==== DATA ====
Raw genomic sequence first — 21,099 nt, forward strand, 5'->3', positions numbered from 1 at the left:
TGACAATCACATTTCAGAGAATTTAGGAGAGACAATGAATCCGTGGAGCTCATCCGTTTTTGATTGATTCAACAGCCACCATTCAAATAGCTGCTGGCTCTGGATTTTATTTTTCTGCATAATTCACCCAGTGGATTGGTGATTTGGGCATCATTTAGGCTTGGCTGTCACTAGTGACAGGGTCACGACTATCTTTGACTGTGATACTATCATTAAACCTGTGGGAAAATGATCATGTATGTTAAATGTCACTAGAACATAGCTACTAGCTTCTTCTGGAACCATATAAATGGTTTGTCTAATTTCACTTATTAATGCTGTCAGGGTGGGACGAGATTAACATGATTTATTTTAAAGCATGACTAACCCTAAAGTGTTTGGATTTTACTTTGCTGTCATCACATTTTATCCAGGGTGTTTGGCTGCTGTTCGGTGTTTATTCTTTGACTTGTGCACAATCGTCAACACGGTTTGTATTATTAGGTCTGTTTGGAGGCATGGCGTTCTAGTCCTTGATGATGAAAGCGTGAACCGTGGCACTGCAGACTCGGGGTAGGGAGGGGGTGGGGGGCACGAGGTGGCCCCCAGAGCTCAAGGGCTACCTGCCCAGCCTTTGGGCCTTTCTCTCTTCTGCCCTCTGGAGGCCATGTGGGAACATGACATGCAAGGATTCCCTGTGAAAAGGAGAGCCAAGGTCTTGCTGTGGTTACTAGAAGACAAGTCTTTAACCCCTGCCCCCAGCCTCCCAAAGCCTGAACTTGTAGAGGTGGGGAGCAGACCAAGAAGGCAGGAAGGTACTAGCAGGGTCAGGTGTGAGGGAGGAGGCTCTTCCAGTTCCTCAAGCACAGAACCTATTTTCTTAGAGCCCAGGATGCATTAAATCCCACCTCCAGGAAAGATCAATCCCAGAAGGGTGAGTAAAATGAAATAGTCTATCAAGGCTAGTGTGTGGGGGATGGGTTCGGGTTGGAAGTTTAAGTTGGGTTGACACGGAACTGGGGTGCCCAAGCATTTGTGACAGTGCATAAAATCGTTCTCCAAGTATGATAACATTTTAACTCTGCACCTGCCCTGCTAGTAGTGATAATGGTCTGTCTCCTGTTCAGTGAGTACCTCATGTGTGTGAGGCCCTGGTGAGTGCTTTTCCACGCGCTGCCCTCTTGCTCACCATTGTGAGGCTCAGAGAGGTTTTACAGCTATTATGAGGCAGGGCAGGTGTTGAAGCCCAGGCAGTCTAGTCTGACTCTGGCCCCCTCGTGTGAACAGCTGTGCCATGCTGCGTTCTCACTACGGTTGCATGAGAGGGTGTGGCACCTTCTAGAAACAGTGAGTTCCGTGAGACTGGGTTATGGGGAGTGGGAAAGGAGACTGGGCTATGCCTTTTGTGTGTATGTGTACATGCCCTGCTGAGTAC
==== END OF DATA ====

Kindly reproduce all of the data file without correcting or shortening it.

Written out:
Raw genomic sequence first — 21,099 nt, forward strand, 5'->3', positions numbered from 1 at the left:
TGACAATCACATTTCAGAGAATTTAGGAGAGACAATGAATCCGTGGAGCTCATCCGTTTTTGATTGATTCAACAGCCACCATTCAAATAGCTGCTGGCTCTGGATTTTATTTTTCTGCATAATTCACCCAGTGGATTGGTGATTTGGGCATCATTTAGGCTTGGCTGTCACTAGTGACAGGGTCACGACTATCTTTGACTGTGATACTATCATTAAACCTGTGGGAAAATGATCATGTATGTTAAATGTCACTAGAACATAGCTACTAGCTTCTTCTGGAACCATATAAATGGTTTGTCTAATTTCACTTATTAATGCTGTCAGGGTGGGACGAGATTAACATGATTTATTTTAAAGCATGACTAACCCTAAAGTGTTTGGATTTTACTTTGCTGTCATCACATTTTATCCAGGGTGTTTGGCTGCTGTTCGGTGTTTATTCTTTGACTTGTGCACAATCGTCAACACGGTTTGTATTATTAGGTCTGTTTGGAGGCATGGCGTTCTAGTCCTTGATGATGAAAGCGTGAACCGTGGCACTGCAGACTCGGGGTAGGGAGGGGGTGGGGGGCACGAGGTGGCCCCCAGAGCTCAAGGGCTACCTGCCCAGCCTTTGGGCCTTTCTCTCTTCTGCCCTCTGGAGGCCATGTGGGAACATGACATGCAAGGATTCCCTGTGAAAAGGAGAGCCAAGGTCTTGCTGTGGTTACTAGAAGACAAGTCTTTAACCCCTGCCCCCAGCCTCCCAAAGCCTGAACTTGTAGAGGTGGGGAGCAGACCAAGAAGGCAGGAAGGTACTAGCAGGGTCAGGTGTGAGGGAGGAGGCTCTTCCAGTTCCTCAAGCACAGAACCTATTTTCTTAGAGCCCAGGATGCATTAAATCCCACCTCCAGGAAAGATCAATCCCAGAAGGGTGAGTAAAATGAAATAGTCTATCAAGGCTAGTGTGTGGGGGATGGGTTCGGGTTGGAAGTTTAAGTTGGGTTGACACGGAACTGGGGTGCCCAAGCATTTGTGACAGTGCATAAAATCGTTCTCCAAGTATGATAACATTTTAACTCTGCACCTGCCCTGCTAGTAGTGATAATGGTCTGTCTCCTGTTCAGTGAGTACCTCATGTGTGTGAGGCCCTGGTGAGTGCTTTTCCACGCGCTGCCCTCTTGCTCACCATTGTGAGGCTCAGAGAGGTTTTACAGCTATTATGAGGCAGGGCAGGTGTTGAAGCCCAGGCAGTCTAGTCTGACTCTGGCCCCCTCGTGTGAACAGCTGTGCCATGCTGCGTTCTCACTACGGTTGCATGAGAGGGTGTGGCACCTTCTAGAAACAGTGAGTTCCGTGAGACTGGGTTATGGGGAGTGGGAAAGGAGACTGGGCTATGCCTTTTGTGTGTATGTGTACATGCCCTGCTGAGTAC